Parliament: Postal Restructure - Byers denies hidden agenda for Post Office

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The Independent Online
THE GOVERNMENT was accused of having a hidden agenda to privatise the Post Office by stealth, as Stephen Byers, Secretary of State for Trade and Industry, outlined plans yesterday to convert it into a publicly owned company.

He said sufficient safeguards had been given to prevent a sell-off, insisting the Government would not be able to dispose of any Post Office shares without introducing further primary legislation. Under his proposals, as outlined in the White Paper on the Post Office, the business will be given more commercial freedom and turned into a plc.

But Mr Byers admitted that it could enter into a joint venture or strategic alliance with another company and sell some shares without separate legislation being needed.

While MPs would still get the chance to debate and vote on such move, it would be passed through Parliament as the equivalent of secondary legislation.

Mr Byers also said the requirement to deliver to all addresses would be laid down in law for the first time. He said in a Commons statement: "This will guarantee the uniform tariff for these services. The cost of a stamp will be the same, regardless of the distance of delivery." The aim of the reform was to transform the Post Office into "a world-class service for the 21st century".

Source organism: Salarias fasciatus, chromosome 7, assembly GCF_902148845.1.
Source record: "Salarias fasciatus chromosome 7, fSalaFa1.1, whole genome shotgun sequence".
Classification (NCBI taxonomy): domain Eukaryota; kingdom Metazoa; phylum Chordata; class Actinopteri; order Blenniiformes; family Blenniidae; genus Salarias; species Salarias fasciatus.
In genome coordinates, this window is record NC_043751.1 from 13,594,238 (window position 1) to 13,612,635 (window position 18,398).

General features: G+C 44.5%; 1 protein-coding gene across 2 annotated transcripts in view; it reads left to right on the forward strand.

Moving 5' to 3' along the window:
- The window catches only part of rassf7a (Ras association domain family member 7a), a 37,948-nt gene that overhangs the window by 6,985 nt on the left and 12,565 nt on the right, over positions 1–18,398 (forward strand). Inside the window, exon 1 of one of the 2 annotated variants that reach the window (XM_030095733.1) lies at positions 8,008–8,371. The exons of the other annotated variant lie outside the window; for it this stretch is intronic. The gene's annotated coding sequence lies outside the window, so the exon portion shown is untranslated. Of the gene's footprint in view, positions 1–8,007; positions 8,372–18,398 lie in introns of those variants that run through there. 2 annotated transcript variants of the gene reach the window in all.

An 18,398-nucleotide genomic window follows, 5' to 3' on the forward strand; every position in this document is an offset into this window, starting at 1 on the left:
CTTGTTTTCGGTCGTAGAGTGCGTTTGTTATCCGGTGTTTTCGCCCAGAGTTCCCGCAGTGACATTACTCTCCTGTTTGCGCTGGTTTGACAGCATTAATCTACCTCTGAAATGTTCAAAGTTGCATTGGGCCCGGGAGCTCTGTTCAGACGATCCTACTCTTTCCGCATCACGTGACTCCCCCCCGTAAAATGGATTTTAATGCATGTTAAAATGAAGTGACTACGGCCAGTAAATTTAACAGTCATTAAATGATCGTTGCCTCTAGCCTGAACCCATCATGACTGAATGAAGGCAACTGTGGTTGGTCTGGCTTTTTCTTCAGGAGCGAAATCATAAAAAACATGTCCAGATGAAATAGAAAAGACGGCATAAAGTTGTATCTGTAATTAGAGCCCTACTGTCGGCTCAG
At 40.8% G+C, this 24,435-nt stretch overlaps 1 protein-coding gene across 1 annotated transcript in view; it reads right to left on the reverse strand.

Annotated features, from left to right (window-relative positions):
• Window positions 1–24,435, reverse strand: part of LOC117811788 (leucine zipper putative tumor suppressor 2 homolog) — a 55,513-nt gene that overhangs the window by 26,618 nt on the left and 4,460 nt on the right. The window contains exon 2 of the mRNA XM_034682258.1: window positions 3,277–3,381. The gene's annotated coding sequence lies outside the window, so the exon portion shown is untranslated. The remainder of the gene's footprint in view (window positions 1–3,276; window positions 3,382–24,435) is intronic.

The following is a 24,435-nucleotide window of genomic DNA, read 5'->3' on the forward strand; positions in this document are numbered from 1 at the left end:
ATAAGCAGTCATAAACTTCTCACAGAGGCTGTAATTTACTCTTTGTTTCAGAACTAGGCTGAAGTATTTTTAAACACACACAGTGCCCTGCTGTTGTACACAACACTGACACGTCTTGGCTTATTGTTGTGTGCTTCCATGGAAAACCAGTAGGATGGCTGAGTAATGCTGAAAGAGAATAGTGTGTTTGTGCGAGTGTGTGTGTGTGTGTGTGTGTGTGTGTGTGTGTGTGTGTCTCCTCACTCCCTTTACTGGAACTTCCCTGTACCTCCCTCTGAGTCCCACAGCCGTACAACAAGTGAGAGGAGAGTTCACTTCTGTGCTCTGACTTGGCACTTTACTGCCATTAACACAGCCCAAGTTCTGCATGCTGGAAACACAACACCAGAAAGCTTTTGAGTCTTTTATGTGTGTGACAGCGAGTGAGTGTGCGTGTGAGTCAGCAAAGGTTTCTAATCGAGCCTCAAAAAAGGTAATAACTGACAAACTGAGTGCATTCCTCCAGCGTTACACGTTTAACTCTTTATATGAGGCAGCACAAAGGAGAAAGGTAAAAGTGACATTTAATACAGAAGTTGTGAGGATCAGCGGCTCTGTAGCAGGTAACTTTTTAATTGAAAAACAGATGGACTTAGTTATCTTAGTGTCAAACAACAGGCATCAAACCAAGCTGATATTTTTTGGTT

Mr Byers confirmed that the monopoly on post over pounds 1 would end and be cut instead to 50p or 150g from April next year. "It is good news for the Post Office's millions of customers, who will benefit from improved services from a new, modernised Post Office and from greater competition for postal services."

A new independent postal services regulator would promote consumer interests, regulate prices and ensure a high level of service. Consumers' views would also be championed by a "greatly strengthened" Post Office Users National Council and all 19,000 post offices would be equipped with a computer system.

Mr Byers added: "There have been suggestions from some quarters that this is part of a plan to privatise the Post Office by stealth. There are no such plans. As we said in our manifesto, we intend to provide commercial freedom while retaining the Post Office in public ownership."

The Government's financial demands on the Post Office would be cut to match commercial dividend rates, he said.

For this year it would be reduced to 50 per cent of post-tax profits and next year to 40 per cent of post-tax profits.

Angela Browning, opposition trade and industry spokeswoman, dismissed the White Paper as a "mucky compromise" between New and Old Labour and predicted that in the 21st century the Post Office would be fully privatised.

Peter Mandelson, who unveiled a blueprint for reform in December when he was secretary of state for trade and industry, welcomed the plans, warning: "The Post Office is in great danger now of slipping behind very, very tough international competition indeed."

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